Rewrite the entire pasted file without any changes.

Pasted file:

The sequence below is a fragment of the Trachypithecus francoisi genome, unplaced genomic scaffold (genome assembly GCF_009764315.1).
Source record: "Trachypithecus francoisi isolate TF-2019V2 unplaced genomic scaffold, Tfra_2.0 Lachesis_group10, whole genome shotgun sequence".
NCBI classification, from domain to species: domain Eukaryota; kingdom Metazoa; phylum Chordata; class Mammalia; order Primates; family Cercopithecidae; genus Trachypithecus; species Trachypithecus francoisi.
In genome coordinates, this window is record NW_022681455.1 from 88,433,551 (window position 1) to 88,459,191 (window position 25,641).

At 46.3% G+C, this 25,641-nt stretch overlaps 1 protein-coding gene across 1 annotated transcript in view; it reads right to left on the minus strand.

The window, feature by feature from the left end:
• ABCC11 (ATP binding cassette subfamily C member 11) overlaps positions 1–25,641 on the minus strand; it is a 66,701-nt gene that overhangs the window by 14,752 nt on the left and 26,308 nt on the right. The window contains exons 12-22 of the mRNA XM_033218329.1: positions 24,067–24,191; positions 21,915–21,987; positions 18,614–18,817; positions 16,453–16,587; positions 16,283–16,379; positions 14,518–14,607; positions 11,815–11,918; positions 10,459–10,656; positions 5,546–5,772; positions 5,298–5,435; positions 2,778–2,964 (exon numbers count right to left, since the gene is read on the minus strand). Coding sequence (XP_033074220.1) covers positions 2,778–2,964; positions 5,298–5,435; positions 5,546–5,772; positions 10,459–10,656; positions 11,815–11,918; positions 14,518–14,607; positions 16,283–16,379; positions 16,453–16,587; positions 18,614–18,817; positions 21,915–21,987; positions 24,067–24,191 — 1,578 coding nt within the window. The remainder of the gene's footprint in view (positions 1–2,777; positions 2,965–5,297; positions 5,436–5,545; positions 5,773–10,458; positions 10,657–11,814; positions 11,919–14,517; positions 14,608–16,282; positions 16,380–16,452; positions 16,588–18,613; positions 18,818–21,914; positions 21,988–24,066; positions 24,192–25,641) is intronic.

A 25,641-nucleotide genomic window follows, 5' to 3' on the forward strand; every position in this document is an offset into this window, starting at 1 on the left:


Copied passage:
The sequence below is a fragment of the Trachypithecus francoisi genome, unplaced genomic scaffold (genome assembly GCF_009764315.1).
Source record: "Trachypithecus francoisi isolate TF-2019V2 unplaced genomic scaffold, Tfra_2.0 Lachesis_group10, whole genome shotgun sequence".
NCBI classification, from domain to species: domain Eukaryota; kingdom Metazoa; phylum Chordata; class Mammalia; order Primates; family Cercopithecidae; genus Trachypithecus; species Trachypithecus francoisi.
In genome coordinates, this window is record NW_022681455.1 from 88,433,551 (window position 1) to 88,459,191 (window position 25,641).

At 46.3% G+C, this 25,641-nt stretch overlaps 1 protein-coding gene across 1 annotated transcript in view; it reads right to left on the minus strand.

The window, feature by feature from the left end:
• ABCC11 (ATP binding cassette subfamily C member 11) overlaps positions 1–25,641 on the minus strand; it is a 66,701-nt gene that overhangs the window by 14,752 nt on the left and 26,308 nt on the right. The window contains exons 12-22 of the mRNA XM_033218329.1: positions 24,067–24,191; positions 21,915–21,987; positions 18,614–18,817; positions 16,453–16,587; positions 16,283–16,379; positions 14,518–14,607; positions 11,815–11,918; positions 10,459–10,656; positions 5,546–5,772; positions 5,298–5,435; positions 2,778–2,964 (exon numbers count right to left, since the gene is read on the minus strand). Coding sequence (XP_033074220.1) covers positions 2,778–2,964; positions 5,298–5,435; positions 5,546–5,772; positions 10,459–10,656; positions 11,815–11,918; positions 14,518–14,607; positions 16,283–16,379; positions 16,453–16,587; positions 18,614–18,817; positions 21,915–21,987; positions 24,067–24,191 — 1,578 coding nt within the window. The remainder of the gene's footprint in view (positions 1–2,777; positions 2,965–5,297; positions 5,436–5,545; positions 5,773–10,458; positions 10,657–11,814; positions 11,919–14,517; positions 14,608–16,282; positions 16,380–16,452; positions 16,588–18,613; positions 18,818–21,914; positions 21,988–24,066; positions 24,192–25,641) is intronic.

A 25,641-nucleotide genomic window follows, 5' to 3' on the forward strand; every position in this document is an offset into this window, starting at 1 on the left: